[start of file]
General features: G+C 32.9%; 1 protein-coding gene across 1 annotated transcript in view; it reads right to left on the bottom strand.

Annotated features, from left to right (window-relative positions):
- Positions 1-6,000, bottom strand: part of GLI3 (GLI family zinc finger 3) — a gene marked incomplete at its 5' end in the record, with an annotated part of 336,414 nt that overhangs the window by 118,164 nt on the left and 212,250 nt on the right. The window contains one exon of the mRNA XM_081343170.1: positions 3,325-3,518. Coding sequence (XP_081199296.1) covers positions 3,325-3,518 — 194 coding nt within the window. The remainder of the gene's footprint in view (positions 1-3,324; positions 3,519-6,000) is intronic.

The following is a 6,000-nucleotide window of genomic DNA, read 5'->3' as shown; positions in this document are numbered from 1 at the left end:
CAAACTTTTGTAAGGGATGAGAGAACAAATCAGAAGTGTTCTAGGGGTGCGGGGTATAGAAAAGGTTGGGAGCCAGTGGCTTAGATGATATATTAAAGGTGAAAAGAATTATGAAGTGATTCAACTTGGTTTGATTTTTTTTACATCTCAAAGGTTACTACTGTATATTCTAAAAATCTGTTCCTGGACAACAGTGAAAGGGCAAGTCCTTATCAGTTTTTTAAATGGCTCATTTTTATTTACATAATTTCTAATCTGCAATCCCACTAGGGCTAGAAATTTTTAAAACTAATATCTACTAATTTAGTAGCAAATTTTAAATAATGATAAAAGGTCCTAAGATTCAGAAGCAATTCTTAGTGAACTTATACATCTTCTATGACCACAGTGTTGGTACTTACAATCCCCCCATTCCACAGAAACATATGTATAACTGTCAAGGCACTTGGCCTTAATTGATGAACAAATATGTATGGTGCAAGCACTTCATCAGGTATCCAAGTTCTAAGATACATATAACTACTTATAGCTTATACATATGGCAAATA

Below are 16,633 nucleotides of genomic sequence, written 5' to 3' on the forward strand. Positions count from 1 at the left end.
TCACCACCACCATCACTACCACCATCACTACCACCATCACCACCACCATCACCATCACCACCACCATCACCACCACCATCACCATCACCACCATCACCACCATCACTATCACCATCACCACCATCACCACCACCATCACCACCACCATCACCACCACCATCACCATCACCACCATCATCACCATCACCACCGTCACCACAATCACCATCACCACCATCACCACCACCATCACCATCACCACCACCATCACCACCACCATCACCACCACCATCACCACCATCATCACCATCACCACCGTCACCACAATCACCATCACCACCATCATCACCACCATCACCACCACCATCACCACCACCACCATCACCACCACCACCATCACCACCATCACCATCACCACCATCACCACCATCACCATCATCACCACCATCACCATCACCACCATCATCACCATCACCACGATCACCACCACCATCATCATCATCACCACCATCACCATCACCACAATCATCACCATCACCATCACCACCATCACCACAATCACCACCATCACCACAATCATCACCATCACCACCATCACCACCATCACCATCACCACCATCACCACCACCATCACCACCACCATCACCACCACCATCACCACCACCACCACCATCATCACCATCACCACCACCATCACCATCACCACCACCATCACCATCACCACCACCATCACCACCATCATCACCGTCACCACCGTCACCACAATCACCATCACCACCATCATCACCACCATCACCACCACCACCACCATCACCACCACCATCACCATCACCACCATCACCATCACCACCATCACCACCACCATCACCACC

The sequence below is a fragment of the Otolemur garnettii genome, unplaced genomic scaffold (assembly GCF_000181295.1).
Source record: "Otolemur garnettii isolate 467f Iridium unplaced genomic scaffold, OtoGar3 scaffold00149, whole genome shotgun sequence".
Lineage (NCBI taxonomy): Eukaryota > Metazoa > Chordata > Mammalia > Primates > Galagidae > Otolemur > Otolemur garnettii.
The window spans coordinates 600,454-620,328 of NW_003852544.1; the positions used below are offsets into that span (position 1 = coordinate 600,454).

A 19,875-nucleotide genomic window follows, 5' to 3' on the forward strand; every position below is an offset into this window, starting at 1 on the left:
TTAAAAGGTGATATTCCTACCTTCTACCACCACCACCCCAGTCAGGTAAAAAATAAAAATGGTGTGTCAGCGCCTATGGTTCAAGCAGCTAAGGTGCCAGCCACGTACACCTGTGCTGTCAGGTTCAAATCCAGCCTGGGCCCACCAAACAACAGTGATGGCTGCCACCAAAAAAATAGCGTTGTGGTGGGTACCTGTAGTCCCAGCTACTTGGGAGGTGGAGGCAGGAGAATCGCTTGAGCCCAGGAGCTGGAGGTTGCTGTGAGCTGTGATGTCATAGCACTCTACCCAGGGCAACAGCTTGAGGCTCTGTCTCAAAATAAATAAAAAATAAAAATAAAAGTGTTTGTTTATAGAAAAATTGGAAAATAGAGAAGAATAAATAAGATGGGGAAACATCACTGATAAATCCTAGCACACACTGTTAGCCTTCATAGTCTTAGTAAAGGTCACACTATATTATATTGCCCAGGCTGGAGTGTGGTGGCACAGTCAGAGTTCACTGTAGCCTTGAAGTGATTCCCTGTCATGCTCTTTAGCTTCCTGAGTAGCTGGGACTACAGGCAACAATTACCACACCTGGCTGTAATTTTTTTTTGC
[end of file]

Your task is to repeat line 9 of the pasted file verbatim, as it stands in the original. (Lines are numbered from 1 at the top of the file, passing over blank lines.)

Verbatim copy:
Source record: "Otolemur garnettii isolate 467f Iridium unplaced genomic scaffold, OtoGar3 scaffold00149, whole genome shotgun sequence".